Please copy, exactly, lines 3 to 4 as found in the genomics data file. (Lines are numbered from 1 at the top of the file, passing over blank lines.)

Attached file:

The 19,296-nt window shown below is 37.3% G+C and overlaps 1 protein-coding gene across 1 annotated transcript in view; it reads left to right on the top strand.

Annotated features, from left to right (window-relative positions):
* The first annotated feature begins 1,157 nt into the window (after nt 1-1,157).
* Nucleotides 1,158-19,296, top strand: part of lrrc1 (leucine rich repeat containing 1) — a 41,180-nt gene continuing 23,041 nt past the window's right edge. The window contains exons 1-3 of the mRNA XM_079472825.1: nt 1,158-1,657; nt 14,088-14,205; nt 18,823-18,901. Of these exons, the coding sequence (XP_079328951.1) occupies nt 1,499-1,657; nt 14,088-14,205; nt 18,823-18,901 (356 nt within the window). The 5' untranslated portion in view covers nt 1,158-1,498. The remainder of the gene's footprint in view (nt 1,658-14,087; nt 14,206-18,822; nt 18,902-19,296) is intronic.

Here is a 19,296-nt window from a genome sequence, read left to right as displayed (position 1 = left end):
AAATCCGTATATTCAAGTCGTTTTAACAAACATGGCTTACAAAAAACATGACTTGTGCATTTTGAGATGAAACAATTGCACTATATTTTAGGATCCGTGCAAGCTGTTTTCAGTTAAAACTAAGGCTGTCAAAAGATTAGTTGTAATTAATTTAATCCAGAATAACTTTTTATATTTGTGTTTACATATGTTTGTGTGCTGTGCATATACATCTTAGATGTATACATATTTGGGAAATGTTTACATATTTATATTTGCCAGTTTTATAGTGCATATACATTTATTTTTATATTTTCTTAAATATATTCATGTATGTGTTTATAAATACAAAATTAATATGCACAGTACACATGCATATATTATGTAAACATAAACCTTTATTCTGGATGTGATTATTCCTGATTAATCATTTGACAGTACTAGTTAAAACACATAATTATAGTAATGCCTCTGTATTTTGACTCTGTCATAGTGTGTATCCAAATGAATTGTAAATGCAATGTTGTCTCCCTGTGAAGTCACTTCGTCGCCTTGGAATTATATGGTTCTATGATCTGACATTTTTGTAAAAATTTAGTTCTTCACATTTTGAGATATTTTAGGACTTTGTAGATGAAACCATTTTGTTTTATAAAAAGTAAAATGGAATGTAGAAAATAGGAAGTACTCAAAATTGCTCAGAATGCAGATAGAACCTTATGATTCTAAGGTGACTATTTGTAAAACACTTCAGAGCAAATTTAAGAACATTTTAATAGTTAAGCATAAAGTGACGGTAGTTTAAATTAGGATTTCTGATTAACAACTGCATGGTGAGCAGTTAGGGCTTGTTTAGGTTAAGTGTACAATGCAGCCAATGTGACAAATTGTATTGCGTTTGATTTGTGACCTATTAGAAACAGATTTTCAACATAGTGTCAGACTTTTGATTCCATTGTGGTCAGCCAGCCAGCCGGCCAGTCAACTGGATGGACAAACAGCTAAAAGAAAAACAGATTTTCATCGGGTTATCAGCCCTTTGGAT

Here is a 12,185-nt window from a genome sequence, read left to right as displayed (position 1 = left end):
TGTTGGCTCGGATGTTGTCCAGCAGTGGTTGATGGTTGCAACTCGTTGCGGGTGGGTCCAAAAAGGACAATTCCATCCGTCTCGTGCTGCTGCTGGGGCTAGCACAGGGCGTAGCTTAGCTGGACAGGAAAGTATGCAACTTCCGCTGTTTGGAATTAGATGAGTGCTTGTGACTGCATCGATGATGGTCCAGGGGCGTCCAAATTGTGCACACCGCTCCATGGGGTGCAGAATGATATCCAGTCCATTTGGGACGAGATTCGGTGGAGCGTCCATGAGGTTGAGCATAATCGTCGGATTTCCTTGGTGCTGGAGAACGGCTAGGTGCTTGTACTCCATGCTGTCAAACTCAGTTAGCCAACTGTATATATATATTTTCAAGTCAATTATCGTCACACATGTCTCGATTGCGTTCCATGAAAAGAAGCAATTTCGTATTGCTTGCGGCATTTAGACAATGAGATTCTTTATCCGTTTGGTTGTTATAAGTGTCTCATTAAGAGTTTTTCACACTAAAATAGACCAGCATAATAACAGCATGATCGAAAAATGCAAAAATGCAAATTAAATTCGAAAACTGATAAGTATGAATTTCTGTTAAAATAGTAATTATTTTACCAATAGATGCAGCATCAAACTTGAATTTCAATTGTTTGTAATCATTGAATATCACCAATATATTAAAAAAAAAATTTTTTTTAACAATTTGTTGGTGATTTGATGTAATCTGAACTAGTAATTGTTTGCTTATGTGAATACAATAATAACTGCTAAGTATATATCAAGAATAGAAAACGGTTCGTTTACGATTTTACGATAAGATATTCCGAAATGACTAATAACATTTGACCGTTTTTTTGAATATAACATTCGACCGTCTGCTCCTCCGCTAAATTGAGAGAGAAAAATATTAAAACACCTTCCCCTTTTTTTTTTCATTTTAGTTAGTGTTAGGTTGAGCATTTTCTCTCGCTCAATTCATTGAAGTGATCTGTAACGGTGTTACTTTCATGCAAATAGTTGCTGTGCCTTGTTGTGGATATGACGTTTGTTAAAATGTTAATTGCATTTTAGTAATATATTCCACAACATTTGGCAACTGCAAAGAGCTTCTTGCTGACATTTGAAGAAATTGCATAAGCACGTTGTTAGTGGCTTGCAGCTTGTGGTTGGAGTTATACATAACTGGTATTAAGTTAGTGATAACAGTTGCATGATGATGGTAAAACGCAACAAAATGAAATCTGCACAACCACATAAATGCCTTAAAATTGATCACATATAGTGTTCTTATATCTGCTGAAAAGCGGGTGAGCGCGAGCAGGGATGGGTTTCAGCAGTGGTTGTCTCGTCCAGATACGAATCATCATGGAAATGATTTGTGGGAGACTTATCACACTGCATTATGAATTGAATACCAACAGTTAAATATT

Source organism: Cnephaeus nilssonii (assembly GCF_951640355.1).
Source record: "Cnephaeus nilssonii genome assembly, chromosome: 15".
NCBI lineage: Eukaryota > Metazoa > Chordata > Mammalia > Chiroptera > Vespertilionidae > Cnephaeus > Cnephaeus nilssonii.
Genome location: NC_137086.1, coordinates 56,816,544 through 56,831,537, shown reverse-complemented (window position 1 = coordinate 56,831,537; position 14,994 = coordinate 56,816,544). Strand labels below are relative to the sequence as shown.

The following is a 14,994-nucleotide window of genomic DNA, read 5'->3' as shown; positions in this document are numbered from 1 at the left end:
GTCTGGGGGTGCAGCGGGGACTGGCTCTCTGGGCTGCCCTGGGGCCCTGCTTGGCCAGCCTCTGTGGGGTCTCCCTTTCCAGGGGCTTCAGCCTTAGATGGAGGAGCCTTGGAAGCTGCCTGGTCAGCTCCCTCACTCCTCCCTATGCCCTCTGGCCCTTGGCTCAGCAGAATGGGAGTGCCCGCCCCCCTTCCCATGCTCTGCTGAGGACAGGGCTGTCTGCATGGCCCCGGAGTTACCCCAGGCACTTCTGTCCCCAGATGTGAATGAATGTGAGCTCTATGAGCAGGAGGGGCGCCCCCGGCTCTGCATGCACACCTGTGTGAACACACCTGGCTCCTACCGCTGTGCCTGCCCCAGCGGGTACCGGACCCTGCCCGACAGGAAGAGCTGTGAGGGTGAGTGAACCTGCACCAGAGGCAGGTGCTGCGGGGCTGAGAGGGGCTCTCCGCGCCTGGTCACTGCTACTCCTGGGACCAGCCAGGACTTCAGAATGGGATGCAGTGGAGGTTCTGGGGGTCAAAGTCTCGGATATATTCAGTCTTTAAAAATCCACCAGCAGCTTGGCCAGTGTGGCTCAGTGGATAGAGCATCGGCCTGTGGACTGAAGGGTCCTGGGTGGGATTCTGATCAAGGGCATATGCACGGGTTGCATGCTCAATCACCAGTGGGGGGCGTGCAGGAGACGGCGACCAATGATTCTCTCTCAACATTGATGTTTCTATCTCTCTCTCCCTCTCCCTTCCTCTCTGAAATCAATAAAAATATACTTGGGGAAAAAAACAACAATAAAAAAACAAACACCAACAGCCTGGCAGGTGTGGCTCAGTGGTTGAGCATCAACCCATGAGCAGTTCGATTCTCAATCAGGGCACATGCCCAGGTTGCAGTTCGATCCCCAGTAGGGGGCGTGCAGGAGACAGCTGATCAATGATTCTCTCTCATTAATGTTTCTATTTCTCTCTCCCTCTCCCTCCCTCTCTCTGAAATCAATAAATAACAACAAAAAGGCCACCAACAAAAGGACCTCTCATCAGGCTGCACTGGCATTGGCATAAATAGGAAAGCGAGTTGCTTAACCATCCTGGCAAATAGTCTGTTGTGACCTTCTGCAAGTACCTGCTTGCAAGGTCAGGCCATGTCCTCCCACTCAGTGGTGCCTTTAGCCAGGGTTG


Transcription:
* The first annotated feature begins 1,157 nt into the window (after nt 1-1,157).
* Nucleotides 1,158-19,296, top strand: part of lrrc1 (leucine rich repeat containing 1) — a 41,180-nt gene continuing 23,041 nt past the window's right edge. The window contains exons 1-3 of the mRNA XM_079472825.1: nt 1,158-1,657; nt 14,088-14,205; nt 18,823-18,901. Of these exons, the coding sequence (XP_079328951.1) occupies nt 1,499-1,657; nt 14,088-14,205; nt 18,823-18,901 (356 nt within the window). The 5' untranslated portion in view covers nt 1,158-1,498. The remainder of the gene's footprint in view (nt 1,658-14,087; nt 14,206-18,822; nt 18,902-19,296) is intronic.